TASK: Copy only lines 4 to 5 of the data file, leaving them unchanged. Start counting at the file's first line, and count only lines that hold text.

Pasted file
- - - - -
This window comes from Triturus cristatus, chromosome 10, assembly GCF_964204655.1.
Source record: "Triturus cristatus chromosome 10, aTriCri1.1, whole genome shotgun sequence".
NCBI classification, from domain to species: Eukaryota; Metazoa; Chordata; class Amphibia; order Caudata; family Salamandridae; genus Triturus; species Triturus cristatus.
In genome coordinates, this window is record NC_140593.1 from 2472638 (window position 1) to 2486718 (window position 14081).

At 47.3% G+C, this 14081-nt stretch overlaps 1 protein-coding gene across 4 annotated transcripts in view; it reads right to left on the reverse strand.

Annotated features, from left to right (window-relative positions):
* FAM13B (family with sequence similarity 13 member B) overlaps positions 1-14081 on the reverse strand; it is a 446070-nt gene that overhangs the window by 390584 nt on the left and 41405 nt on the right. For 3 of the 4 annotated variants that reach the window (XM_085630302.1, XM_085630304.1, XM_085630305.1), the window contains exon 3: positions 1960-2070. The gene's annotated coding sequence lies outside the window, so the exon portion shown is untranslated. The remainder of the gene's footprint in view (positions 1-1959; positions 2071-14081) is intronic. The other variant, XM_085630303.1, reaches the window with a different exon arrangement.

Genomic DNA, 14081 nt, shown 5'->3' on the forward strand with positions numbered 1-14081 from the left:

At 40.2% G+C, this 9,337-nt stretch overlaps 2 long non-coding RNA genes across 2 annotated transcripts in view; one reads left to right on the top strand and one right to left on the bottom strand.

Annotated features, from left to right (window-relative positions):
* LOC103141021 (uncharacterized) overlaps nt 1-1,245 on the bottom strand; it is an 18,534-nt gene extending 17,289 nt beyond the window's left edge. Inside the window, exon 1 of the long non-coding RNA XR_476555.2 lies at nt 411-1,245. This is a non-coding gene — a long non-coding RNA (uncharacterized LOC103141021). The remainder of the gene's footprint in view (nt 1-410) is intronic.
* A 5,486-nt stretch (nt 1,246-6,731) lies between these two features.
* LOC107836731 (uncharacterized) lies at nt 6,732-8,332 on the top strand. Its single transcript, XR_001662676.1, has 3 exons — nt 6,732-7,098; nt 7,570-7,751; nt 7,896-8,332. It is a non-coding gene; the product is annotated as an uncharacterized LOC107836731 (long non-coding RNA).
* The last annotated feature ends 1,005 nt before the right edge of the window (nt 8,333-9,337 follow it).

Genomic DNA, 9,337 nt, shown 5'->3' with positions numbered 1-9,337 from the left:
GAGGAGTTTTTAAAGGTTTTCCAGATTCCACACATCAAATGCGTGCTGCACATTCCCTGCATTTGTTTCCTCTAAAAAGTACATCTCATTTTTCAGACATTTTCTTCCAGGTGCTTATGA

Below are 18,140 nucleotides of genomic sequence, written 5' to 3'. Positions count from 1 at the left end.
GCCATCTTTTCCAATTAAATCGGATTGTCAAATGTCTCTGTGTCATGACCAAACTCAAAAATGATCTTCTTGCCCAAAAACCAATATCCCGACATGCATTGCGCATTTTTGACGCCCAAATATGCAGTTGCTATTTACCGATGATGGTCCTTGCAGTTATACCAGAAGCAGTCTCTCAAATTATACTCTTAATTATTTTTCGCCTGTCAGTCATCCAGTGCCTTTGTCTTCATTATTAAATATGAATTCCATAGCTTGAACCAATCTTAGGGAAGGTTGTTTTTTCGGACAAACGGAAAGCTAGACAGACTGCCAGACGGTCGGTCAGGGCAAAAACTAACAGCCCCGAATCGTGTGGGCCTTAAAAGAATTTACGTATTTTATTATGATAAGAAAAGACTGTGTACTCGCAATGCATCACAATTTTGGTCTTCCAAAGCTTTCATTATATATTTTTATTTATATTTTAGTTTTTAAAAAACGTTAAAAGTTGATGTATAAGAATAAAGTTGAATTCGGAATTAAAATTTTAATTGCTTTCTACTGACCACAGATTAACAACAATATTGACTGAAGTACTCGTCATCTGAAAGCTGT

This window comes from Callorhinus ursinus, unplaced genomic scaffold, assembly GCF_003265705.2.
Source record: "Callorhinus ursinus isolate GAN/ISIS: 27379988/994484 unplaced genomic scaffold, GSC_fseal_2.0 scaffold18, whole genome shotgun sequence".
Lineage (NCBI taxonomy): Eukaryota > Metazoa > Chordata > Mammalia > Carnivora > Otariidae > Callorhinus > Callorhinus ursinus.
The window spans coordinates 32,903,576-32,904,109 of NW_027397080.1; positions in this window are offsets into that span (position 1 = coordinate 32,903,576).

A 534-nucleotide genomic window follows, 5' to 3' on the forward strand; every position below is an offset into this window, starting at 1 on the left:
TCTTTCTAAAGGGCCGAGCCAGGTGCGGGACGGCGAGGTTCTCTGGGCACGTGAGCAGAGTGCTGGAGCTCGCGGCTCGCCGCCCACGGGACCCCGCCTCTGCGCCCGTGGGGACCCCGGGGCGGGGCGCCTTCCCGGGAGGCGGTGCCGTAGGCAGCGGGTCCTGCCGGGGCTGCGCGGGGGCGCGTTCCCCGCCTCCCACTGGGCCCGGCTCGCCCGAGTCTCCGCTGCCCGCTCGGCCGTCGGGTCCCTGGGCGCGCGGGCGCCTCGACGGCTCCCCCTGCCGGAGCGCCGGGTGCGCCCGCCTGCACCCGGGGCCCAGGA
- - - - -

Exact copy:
In genome coordinates, this window is record NC_140593.1 from 2472638 (window position 1) to 2486718 (window position 14081).

At 47.3% G+C, this 14081-nt stretch overlaps 1 protein-coding gene across 4 annotated transcripts in view; it reads right to left on the reverse strand.